IN THE HIGH COURT OF SOUTH AFRICA
(GAUTENG LOCAL DIVISION, JOHANNESBURG)
CASE NUMBER 2021/10910
1) REPORTABLE: NO
2) OF INTEREST TO OTHER JUDGES: NO
3) REVISED: NO
4) Date: 19 November 2021
In the matter between:-
COSTANN INVESTMENTS (PTY) LIMITED Applicant
ALPHA DYNAMICS (PTY) LIMITED t/a LAUNDRY DYNAMICS
(Registration Number: 2015/018159/07) Respondent
Coram: Booysen: Acting Judge of the High Court of South Africa
Heard on: Tuesday 16 November 2021 @ 14:00
Delivered: Friday 19 November 2021 @10:00
Summary: Liquidation - Respondent unable to honour its indebtedness and commercially insolvent. There is no valid reason why the Court should withhold the liquidation order.
 This is an application for the liquidation of the respondent, in terms of section 345(1)(a) and (c) of the Companies Act 61 of 1973 ("the1973 Act").
 The respondent's indebtedness arises from arrear rentals and utility charges from July 2020 to November 2020, payable in terms of a written lease agreement concluded on/or about 27 June 2018 for the premises situated at Shop Number 23, Meyersdal Mall, Corner Hennie Alberts, and Michelle Avenue, Meyersdal, Gauteng.
 According to the applicant, the respondent’s debt was R219 216.00 at the application launch and increased to R560 890.87 by the time the applicant prepared its replying affidavit.
 The applicant instituted action proceedings in the Palm Ridge Regional Court to recover arrear rentals owed to it by the respondent for the period April 2020 to June 2020, before the applicant’s demand in terms of section 345(1)(a) of the 1973 Act and before this application.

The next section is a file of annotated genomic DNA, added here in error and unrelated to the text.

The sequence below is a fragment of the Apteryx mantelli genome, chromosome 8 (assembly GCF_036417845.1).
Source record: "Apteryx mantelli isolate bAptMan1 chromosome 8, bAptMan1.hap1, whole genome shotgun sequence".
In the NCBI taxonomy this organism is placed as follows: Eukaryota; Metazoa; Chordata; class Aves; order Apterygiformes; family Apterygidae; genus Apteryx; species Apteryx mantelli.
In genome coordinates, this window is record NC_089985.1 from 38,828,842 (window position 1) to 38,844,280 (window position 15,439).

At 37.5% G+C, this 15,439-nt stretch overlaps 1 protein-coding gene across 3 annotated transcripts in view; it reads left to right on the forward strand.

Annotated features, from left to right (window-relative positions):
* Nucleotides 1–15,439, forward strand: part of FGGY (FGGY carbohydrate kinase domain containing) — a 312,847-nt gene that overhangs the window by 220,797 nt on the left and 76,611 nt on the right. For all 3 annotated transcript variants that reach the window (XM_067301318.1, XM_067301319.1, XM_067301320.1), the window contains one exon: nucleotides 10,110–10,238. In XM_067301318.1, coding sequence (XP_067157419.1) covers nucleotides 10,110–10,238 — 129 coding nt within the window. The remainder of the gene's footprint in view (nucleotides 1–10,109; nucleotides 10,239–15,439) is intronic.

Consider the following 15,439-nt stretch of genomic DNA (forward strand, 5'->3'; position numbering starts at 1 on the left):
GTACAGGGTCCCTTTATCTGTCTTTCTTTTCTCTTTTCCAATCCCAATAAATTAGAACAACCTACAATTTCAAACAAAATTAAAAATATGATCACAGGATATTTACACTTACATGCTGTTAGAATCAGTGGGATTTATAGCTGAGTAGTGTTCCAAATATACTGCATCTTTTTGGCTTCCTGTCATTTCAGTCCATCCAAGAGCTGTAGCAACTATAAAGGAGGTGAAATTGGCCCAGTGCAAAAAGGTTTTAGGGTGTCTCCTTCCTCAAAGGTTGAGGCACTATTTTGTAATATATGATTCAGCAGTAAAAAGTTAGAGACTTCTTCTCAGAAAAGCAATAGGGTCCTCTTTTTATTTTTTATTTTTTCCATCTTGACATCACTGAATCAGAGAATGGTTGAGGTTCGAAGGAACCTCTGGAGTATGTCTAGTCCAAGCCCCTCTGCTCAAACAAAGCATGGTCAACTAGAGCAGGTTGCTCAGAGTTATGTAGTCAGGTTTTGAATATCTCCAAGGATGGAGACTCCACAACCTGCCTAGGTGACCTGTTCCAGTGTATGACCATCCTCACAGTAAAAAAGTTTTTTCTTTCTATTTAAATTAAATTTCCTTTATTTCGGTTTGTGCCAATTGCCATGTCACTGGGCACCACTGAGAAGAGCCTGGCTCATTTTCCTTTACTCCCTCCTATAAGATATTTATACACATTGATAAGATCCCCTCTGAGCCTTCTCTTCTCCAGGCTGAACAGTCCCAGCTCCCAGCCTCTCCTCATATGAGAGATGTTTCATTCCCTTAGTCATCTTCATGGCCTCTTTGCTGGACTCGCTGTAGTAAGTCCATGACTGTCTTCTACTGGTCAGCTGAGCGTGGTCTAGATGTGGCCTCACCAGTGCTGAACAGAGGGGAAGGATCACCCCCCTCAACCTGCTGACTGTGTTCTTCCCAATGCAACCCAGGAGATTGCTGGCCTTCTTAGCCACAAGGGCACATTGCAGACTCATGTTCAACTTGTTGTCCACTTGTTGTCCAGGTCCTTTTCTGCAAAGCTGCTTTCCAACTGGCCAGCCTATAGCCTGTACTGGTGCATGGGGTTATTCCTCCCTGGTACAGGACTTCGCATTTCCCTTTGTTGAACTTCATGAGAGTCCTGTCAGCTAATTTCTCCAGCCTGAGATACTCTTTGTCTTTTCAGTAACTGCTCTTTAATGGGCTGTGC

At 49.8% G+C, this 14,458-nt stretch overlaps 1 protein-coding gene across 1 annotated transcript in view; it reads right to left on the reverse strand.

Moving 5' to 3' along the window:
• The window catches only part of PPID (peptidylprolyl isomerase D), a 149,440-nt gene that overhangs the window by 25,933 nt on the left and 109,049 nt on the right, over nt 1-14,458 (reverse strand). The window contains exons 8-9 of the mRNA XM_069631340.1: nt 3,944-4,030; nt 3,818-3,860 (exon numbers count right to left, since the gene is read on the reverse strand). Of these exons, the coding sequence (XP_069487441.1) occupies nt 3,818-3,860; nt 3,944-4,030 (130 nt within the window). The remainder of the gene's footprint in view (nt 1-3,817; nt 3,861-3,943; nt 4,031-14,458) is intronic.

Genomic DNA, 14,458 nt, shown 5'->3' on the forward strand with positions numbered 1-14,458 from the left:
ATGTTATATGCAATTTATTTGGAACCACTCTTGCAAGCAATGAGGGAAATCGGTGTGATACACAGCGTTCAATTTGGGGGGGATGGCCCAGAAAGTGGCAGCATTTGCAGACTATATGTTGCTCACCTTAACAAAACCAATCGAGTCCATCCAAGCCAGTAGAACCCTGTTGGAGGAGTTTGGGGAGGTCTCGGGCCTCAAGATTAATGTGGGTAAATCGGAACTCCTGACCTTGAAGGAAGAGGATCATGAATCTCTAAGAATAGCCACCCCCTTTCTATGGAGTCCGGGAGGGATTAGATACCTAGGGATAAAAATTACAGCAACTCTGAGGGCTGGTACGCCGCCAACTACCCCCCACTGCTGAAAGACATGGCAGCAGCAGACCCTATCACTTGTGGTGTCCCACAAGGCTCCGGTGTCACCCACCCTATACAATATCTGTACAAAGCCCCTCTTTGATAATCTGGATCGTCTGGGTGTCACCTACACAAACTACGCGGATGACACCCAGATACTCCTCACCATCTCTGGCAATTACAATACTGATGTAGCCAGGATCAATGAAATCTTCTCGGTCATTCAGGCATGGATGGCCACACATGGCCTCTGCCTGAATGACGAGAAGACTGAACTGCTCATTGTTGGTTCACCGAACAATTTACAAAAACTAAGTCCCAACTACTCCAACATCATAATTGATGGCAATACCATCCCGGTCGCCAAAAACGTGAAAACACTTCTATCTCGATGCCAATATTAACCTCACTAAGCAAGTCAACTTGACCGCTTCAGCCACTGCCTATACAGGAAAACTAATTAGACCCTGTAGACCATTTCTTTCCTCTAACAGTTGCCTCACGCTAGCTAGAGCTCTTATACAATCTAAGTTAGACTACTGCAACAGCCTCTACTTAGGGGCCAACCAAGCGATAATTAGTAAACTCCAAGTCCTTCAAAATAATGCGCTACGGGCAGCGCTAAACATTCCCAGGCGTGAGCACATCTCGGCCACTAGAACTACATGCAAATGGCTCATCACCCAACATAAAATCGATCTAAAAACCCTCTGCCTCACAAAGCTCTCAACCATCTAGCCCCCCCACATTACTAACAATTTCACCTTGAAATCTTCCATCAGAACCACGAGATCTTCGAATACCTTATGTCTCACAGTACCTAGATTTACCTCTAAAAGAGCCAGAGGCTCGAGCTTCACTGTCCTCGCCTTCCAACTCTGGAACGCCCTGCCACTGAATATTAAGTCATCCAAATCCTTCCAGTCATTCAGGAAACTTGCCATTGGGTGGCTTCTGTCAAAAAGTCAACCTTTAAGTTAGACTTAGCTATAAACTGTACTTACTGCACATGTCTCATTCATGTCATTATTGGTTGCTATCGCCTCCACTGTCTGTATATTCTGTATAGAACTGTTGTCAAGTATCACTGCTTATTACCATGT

The respondent relies on a verbal agreement in terms of which the respondent undertook to make payment of R15 000.00 (fifteen thousand Rands) every 10 (ten) days in reduction of its rental obligation, i.e., R45 000.00 per month or every 30 (thirty) days. The respondent disputed the amount of the indebtedness on the strength of the verbal agreement and raised the defence of lis alibi pendens, relying on the action instituted in the Palm Ridge Regional Court.
 The respondent argued that the COVID-19 pandemic, National Lockdown Regulations and the lockdown period constitute a force majeure, which made it impossible to comply with - and released it from - its rental obligation when its business was closed, from 27 March 2020 to 25 May 2020.
 The respondent stated further that load shedding contributed to its commercial difficulties. Unfortunate, as this is, the respondent’s counsel did not pursue the force majeure in argument, correctly so, as I am not aware of any authority that supports the contention that these circumstances would release the respondent from its obligation under the lease agreement
THE VERBAL AGREEMENT